Claims of a “leadership deficit around violence against women” in football
THREE women’s organisations in Scotland have said that the Scottish Football Association (SFA) should look at introducing new regulations or guidelines on dealing with footballers who have been convicted for sexual offences.
It follows mounting pressure on the English FA to take action after attempts by convicted rapist Ched Evans to resurrect his career following his release from prison. Evans is still serving his sentence but is out on licence.
“The footballing associations and individual clubs have a leadership deficit around violence against women,” Emma Ritch, executive director of Engender, a Scottish feminist organisation, told CommonSpace. “Football has a very prominent role in our national life, and it sends a strong signal to women and girls when domestic abuse and sexual violence perpetrated by professional footballers is downplayed or ignored.”
“We urge the SFA to work with violence against women organisations to develop guidance for clubs on how they can be part of the solution to men’s violence, instead of part of the problem. The women who work in football, and the women and girls who play and love football, will thank them.” Ritch added.
The comments come in wake of the Ched Evans furore, where the Football Association (FA) in England have come under criticism for not providing regulations or guidelines to their member clubs on dealing with footballers who are sex offenders, leaving it to clubs to decide on a case by case basis whether to sign Evans, a convicted rapist.
Evans, a former footballer for Sheffield United, was convicted for rape in April 2012, and was released in October 2014. Evans has since tried to re-sign for his former club and at least three other clubs in England, but under pressure from campaigners, supporters and sponsors, interested clubs have decided to turn the move down.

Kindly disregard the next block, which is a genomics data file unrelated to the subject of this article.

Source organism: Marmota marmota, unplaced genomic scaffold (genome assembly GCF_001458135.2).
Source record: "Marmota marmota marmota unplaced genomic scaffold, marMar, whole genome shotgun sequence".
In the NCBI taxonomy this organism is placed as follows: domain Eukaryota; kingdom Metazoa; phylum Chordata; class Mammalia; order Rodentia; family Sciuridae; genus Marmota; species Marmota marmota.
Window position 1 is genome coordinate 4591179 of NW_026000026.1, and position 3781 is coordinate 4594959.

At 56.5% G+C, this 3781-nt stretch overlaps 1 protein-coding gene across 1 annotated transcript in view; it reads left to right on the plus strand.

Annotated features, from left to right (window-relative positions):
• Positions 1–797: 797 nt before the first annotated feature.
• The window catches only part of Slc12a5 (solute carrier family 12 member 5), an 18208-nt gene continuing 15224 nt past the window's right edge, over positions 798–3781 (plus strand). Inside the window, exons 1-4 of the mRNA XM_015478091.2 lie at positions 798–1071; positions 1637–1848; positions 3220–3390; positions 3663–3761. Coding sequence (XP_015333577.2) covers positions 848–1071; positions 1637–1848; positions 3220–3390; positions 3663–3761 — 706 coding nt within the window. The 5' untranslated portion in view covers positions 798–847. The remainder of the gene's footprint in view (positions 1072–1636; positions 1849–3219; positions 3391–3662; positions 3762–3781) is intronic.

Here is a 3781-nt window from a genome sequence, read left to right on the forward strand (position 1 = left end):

The Shadow Sports Minister, Clive Efford MP, called on the FA to “step in and take action”, arguing that Evans’ player registration should be revoked. Clifford stated: “It’s not good enough that big issues like this are determined by directors of football clubs rather than the governing body.”
FA chairman Greg Dyke said “there is no basis” for the FA to take action in the particular case of Evans, but stated that the football authority would be “considering” guidelines or a code of conduct “in line with our own ongoing review of what constitutes public or private communications and behaviour”.
“Footballers have an important role to play in shaping the attitudes and behaviour of young men in Scotland.”
A spokesperson for Rape Crisis Scotland, which provides support for women affected by sexual violence, said: “Footballers have an important role to play in shaping the attitudes and behaviour of young men in Scotland.”
“In the privileged position they occupy they must not be considered exempt from the sanctions that apply elsewhere, but held to exemplary standards and called to account where they fall short of these.”
The SFA’s Judicial Panel Protocol’s rule 71 states that no player “shall bring the game into disrepute” and rule 77 states that players’ must at all times “act in the best interests of Association Football” and “shall not act in any manner which is improper”. Sanctions for both rules are up to and including expulsion from the game.
CommonSpace asked the SFA if convicted sex offenders would fall under rule 71 and/or 77, but the SFA declined to offer any comment on an on-the-record basis.
A spokesperson for Women for Independence (WfI) stated: “As a high profile industry and one where players are often role models for young men, it is important that football’s governing authorities and individual clubs have a zero tolerance policy towards anyone convicted of sexual offences.”
A Scottish government spokesperson told CommonSpace that they are “not responsible for determining who is eligible to play professional football as this is a matter for the SFA”.
Picture courtesy of Ross Cowan